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Deep Gluteal Syndrome

Surgical nerve decompression of the nerve has a place for some patients. There are grounds for believing that surgery has more than placebo effect. Corroboration is provided by preoperative findings, such as piriformis muscle hypertropy on MRI, confirmation at operation and improvement after operation. Patients who had not responded to conventional surgery have improved after decompression of the nerve. and in In one series of 60 patients, not only did pain improve after surgery but so did the specific tension tests suggesting that release of nerve compression had been achieved.  Unfortunately, incomplete reporting by the authors means that the objectivity of the assessments cannot be guaranteed.

Conservative treatments parallel those recommended for musculoskeletal conditions in general: physiotherapy, local injections, and acupuncture. Physiotherapy takes the form of stretching muscles and mobilisation exercises. No controlled trial of physiotherapy could be found on searching several databases, including the specialist physiotherapy site, PEDro.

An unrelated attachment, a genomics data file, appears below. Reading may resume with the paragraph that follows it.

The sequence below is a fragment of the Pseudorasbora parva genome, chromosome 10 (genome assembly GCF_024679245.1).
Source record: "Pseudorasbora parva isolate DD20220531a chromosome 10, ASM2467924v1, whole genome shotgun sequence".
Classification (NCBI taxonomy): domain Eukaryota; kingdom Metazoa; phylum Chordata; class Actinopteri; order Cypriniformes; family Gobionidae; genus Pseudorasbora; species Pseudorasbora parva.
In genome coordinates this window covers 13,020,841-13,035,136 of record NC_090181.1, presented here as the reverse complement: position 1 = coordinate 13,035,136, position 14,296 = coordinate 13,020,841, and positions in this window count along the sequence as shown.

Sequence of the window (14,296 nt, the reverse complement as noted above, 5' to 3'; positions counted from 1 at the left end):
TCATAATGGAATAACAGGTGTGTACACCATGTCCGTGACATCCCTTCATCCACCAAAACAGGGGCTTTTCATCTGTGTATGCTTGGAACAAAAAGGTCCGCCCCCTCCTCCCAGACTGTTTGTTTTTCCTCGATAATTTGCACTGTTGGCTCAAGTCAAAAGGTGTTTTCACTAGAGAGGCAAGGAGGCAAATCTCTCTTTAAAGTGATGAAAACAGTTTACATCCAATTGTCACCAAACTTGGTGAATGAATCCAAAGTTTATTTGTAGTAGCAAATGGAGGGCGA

Local anaesthetic (LA) and steroid combinations (CS) have been used for many decades, in the same way that they have been used for other nerve compression and musculoskeletal disorders . More recently, injection of botulinum toxin into muscles has been investigated. Injections can be performed under ultra sound guidance. The evidence for injection therapies comes largely from case series, that is, unblinded studies without control subjects or poorly reported trials. Well designed and well reported RCTs were found but each had a small sample and a largely irrelevant comparison. They are described here. Each compared different techniques, e.g. LA against LA+CS, and found no difference whereas what clinicians and patients need to know is how does a treatment compare to placebo. Randomised controlled trials of injection therapy are described here

A major problem in research is the absence of opportunities for profit from pharmaceutical sales means that well designed RCTs are less likely to be funded.

What to do with the current level of knowledge?

Physiotherapy has the advantage of being the least invasive treatment. Furthermore, referral is concordant with current NICE guidance for persistent sciatica. Patients capable of accessing video can be directed to a demonstration of home exercises at nhs.uk